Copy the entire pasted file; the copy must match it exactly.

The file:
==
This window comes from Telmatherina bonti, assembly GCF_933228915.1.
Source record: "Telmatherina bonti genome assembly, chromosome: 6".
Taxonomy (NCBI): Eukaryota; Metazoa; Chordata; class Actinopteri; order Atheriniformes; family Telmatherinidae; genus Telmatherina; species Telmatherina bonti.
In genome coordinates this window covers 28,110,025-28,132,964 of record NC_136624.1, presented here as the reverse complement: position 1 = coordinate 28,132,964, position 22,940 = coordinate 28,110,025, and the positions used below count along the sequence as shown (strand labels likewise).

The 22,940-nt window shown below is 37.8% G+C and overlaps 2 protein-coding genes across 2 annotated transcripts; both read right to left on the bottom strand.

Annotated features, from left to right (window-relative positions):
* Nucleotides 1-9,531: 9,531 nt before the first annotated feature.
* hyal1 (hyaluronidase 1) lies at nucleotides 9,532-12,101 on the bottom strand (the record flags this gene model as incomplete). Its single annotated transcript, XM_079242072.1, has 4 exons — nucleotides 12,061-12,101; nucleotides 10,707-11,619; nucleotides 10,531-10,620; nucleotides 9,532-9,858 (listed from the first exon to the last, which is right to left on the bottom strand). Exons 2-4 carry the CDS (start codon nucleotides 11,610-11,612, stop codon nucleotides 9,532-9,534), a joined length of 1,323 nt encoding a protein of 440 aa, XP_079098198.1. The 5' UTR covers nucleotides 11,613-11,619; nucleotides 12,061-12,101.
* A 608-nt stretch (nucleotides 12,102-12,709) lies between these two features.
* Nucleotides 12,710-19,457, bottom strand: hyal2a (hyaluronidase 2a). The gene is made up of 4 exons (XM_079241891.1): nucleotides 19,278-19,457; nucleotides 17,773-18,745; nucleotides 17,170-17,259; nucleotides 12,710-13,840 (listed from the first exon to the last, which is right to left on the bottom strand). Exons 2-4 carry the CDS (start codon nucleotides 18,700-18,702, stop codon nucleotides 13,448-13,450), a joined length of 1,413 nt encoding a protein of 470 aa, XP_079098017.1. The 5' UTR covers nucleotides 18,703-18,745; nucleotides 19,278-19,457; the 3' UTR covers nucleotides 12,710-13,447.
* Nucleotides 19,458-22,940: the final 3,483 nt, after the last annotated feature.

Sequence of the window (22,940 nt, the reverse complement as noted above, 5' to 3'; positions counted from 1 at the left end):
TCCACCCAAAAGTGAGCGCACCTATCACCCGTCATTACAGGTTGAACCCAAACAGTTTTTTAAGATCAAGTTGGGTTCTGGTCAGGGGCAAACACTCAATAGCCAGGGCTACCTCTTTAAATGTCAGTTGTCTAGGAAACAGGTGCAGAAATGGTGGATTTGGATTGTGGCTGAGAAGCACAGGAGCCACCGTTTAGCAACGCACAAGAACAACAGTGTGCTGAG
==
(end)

This window comes from Telmatherina bonti, assembly GCF_933228915.1.
Source record: "Telmatherina bonti genome assembly, chromosome: 6".
Taxonomy (NCBI): Eukaryota; Metazoa; Chordata; class Actinopteri; order Atheriniformes; family Telmatherinidae; genus Telmatherina; species Telmatherina bonti.
In genome coordinates this window covers 28,110,025-28,132,964 of record NC_136624.1, presented here as the reverse complement: position 1 = coordinate 28,132,964, position 22,940 = coordinate 28,110,025, and the positions used below count along the sequence as shown (strand labels likewise).

The 22,940-nt window shown below is 37.8% G+C and overlaps 2 protein-coding genes across 2 annotated transcripts; both read right to left on the bottom strand.

Annotated features, from left to right (window-relative positions):
* Nucleotides 1-9,531: 9,531 nt before the first annotated feature.
* hyal1 (hyaluronidase 1) lies at nucleotides 9,532-12,101 on the bottom strand (the record flags this gene model as incomplete). Its single annotated transcript, XM_079242072.1, has 4 exons — nucleotides 12,061-12,101; nucleotides 10,707-11,619; nucleotides 10,531-10,620; nucleotides 9,532-9,858 (listed from the first exon to the last, which is right to left on the bottom strand). Exons 2-4 carry the CDS (start codon nucleotides 11,610-11,612, stop codon nucleotides 9,532-9,534), a joined length of 1,323 nt encoding a protein of 440 aa, XP_079098198.1. The 5' UTR covers nucleotides 11,613-11,619; nucleotides 12,061-12,101.
* A 608-nt stretch (nucleotides 12,102-12,709) lies between these two features.
* Nucleotides 12,710-19,457, bottom strand: hyal2a (hyaluronidase 2a). The gene is made up of 4 exons (XM_079241891.1): nucleotides 19,278-19,457; nucleotides 17,773-18,745; nucleotides 17,170-17,259; nucleotides 12,710-13,840 (listed from the first exon to the last, which is right to left on the bottom strand). Exons 2-4 carry the CDS (start codon nucleotides 18,700-18,702, stop codon nucleotides 13,448-13,450), a joined length of 1,413 nt encoding a protein of 470 aa, XP_079098017.1. The 5' UTR covers nucleotides 18,703-18,745; nucleotides 19,278-19,457; the 3' UTR covers nucleotides 12,710-13,447.
* Nucleotides 19,458-22,940: the final 3,483 nt, after the last annotated feature.

Sequence of the window (22,940 nt, the reverse complement as noted above, 5' to 3'; positions counted from 1 at the left end):
TCCACCCAAAAGTGAGCGCACCTATCACCCGTCATTACAGGTTGAACCCAAACAGTTTTTTAAGATCAAGTTGGGTTCTGGTCAGGGGCAAACACTCAATAGCCAGGGCTACCTCTTTAAATGTCAGTTGTCTAGGAAACAGGTGCAGAAATGGTGGATTTGGATTGTGGCTGAGAAGCACAGGAGCCACCGTTTAGCAACGCACAAGAACAACAGTGTGCTGAG